Diesel prices slip but remain over the $4 per gallon mark
This slight decline follows a 2.7 cent gain to $4.105 per gallon last week
in the NewsState of Logistics 2016: Pursue mutual benefit 3PL sector sees annual revenue gains, reports Armstrong International Air Transport Association Drives New Partnership With Global Forwarders Overnite Transportation Founder J. Harwood Cochrane passes away at 103 Accraply acquires Harland Machine Systems of England More News
Diesel prices remained above the $4 per gallon mark for the third straight week despite dropping $0.7 cents to $4.098 per gallon, according to the Department of Energy’s Energy Information Administration (EIA).
This slight decline follows a 2.7 cent gain to $4.105 per gallon last week. Diesel prices have been up 19 of the last 21 weeks. And on an annual basis, the price per gallon for diesel is up $93.6 per gallon.
When diesel hit $4.078 per gallon two weeks ago, it marked the first time diesel has been above the $4 per gallon mark since the week of September 15, 2008, when it hit $4.023.
As LM has reported, diesel prices and the price per barrel of oil have been increasing for many reasons, most notably due to political and civil unrest in the Middle East and North Africa, specifically in Libya in recent weeks, has resulted in oil producers in that region suspending or shuttering operations, according to media reports. This has subsequently led to tighter supplies, which is driving up oil and gas prices. And the recent earthquake and Tsunami in Japan also has the potential to lead to further prices hikes, too, say many industry experts.
The price per barrel for oil is currently $111.78, according to a Bloomberg report, which is the second straight day prices have fallen. The report stated that U.S. Treasury Secretary Timothy Geithner said this week that oil prices have become an obstacle to improvement in the economy, and it also mentioned that Khalid al-Falih, chief executive officer of Saudi Arabian Oil Co., said the world’s biggest oil exporter is concerned about the impact of prices on economic growth.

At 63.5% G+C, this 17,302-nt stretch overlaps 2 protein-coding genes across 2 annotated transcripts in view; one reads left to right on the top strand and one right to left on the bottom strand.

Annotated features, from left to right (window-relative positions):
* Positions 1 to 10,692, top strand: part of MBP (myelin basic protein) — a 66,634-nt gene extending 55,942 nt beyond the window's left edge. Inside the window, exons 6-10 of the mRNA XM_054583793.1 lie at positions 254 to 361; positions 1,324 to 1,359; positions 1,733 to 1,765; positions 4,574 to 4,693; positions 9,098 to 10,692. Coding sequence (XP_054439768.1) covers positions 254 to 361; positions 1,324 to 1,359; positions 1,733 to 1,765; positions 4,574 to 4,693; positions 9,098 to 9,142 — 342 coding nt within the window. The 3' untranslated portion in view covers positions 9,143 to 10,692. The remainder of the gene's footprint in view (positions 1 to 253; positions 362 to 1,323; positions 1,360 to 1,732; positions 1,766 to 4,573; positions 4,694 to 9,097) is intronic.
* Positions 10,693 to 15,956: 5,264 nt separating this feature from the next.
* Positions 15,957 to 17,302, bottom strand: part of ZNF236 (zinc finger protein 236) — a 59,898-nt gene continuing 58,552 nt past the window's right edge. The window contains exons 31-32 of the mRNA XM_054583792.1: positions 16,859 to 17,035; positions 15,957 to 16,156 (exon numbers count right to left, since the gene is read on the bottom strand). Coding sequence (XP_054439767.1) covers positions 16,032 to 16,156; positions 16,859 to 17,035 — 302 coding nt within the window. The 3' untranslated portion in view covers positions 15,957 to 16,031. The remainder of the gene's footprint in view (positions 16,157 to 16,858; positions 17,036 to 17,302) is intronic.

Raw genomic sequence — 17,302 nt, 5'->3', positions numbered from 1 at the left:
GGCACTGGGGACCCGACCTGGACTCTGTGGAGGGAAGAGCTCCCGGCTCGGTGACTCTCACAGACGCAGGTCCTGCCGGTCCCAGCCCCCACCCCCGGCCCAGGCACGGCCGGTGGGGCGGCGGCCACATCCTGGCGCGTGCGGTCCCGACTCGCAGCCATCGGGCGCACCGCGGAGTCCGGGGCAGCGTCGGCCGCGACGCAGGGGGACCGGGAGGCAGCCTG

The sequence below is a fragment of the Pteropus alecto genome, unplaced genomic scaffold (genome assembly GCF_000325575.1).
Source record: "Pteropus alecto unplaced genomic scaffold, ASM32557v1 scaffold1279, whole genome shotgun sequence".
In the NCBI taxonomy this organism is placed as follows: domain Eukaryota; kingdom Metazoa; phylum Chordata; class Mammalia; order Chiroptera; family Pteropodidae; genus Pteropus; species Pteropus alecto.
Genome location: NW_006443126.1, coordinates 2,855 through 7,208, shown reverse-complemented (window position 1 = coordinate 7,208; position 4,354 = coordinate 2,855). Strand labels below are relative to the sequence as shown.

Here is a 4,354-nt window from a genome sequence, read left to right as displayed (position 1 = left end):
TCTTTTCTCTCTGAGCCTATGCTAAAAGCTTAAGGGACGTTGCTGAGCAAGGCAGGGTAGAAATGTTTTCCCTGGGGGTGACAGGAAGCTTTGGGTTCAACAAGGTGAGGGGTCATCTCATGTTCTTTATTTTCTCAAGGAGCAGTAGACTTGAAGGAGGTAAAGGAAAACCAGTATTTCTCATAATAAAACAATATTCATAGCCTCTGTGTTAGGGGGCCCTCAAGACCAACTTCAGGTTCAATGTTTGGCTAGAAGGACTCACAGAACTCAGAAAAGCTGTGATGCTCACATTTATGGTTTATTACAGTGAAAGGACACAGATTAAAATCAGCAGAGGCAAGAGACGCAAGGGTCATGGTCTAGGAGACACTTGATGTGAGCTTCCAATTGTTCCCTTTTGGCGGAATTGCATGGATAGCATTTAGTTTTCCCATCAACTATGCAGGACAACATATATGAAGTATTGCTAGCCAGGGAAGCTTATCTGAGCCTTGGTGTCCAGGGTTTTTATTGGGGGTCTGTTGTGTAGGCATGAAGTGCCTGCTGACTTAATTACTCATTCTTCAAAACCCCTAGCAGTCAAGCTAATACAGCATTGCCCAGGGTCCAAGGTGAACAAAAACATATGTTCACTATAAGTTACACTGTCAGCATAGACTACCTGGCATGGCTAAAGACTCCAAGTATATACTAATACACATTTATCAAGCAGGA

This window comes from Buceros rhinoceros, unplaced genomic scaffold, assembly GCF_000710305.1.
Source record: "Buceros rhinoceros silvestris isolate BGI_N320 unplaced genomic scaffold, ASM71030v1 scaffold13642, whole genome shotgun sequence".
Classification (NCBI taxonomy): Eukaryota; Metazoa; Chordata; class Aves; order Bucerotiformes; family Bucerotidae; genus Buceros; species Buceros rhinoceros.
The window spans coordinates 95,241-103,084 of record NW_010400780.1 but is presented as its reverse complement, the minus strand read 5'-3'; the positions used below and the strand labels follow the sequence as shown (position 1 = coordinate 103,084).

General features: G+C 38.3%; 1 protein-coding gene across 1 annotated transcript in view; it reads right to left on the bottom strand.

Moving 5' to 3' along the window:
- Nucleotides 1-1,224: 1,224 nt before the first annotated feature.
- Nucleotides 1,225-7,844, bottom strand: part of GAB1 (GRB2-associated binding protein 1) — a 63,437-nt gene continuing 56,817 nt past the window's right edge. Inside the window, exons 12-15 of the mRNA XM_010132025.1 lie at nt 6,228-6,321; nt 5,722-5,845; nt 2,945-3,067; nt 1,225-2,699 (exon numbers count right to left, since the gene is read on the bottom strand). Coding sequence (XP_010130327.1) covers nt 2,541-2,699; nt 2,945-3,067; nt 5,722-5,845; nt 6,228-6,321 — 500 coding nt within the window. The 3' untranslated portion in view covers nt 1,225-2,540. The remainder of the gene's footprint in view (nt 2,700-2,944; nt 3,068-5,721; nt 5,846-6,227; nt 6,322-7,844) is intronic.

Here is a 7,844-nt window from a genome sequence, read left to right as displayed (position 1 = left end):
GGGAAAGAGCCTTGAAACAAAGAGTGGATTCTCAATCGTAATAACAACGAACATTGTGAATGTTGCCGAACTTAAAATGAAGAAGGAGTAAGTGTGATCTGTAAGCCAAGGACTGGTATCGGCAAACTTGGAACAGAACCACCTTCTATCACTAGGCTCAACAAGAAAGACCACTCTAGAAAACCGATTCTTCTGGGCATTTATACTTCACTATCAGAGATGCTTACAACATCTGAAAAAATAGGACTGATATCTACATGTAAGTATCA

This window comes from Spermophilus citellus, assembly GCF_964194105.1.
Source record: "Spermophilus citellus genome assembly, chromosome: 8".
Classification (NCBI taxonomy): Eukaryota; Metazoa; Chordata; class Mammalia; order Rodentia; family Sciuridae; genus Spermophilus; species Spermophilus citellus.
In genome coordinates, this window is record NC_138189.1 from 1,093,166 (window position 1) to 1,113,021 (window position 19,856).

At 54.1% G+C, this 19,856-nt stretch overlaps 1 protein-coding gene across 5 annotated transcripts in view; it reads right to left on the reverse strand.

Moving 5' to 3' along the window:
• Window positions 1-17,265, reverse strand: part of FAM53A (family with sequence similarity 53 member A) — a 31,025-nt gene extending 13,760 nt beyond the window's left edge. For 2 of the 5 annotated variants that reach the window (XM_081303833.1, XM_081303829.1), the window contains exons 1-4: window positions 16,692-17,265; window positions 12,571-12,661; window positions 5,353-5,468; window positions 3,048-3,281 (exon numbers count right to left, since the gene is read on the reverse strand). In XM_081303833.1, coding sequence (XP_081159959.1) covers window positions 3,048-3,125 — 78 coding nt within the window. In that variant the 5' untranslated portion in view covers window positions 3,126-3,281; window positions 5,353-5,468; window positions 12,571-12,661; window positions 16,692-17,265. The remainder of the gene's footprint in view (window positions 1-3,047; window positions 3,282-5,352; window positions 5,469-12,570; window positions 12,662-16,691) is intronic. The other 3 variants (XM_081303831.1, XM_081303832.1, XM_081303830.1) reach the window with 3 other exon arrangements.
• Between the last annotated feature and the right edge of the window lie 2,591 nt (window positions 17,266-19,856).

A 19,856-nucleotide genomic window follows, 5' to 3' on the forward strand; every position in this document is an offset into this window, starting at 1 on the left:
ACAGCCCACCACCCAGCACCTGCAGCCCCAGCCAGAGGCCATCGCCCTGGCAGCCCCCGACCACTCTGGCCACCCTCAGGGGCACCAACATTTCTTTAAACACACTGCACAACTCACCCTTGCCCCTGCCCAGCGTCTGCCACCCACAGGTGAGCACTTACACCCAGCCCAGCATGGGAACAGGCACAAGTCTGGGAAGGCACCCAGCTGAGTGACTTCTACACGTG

At last week’s NASSTRAC Logistics Conference and Expo in Orlando, Fla., shippers and carriers both expressed ongoing concern about the price of diesel and oil. While many said prices at current levels are still digestible, they cautioned that could quickly change depending on how quickly prices rise with summer driving season approaching.
In terms of how these prices can impact supply chain and logistics operations at a time when freight volumes are showing slow but consistent growth, many shippers have expressed concern about the pace of these diesel increases, explaining that if prices continue to rise at their current pace, it has the potential to hinder growth and increase operating costs, which will, in turn, force them to raise rates and offset the increased prices to consumers.
This was made clear in a recent Logistics Management reader survey of roughly 250 shippers. The survey found that if fuel prices continue their ascent, 70 percent—or nearly 180—of the shippers surveyed indicated they would need to adjust their freight budget to cover higher than budgeted fuel prices.
Nearly 40 percent of shippers said they would adjust their fuel budgets by 6-to-10 percent and 15 percent of shippers said they planned to adjust budgets by 11-to-15 percent.
For related articles, please click here.
About the AuthorJeff Berman, Group News Editor Jeff Berman is Group News Editor for Logistics Management, Modern Materials Handling, and Supply Chain Management Review. Jeff works and lives in Cape Elizabeth, Maine, where he covers all aspects of the supply chain, logistics, freight transportation, and materials handling sectors on a daily basis. Contact Jeff Berman
Subscribe to Logistics Management Magazine!Subscribe today. It's FREE!
Get timely insider information that you can use to better manage your entire logistics operation.
Start your FREE subscription today!
2016 State of Logistics: Third-party logistics 2016 State of Logistics: Ocean freight View More From this Issue